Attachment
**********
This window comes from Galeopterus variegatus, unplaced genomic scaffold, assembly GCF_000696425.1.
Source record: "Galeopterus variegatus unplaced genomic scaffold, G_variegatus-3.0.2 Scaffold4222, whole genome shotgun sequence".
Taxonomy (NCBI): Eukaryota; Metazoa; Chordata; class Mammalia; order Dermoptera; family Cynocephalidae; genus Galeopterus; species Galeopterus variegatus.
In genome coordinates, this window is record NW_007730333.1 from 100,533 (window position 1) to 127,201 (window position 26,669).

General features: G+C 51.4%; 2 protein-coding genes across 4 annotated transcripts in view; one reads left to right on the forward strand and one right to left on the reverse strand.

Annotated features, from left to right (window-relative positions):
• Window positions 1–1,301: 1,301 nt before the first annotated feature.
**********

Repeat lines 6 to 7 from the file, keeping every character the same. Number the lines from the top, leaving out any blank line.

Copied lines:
Annotated features, from left to right (window-relative positions):
• Window positions 1–1,301: 1,301 nt before the first annotated feature.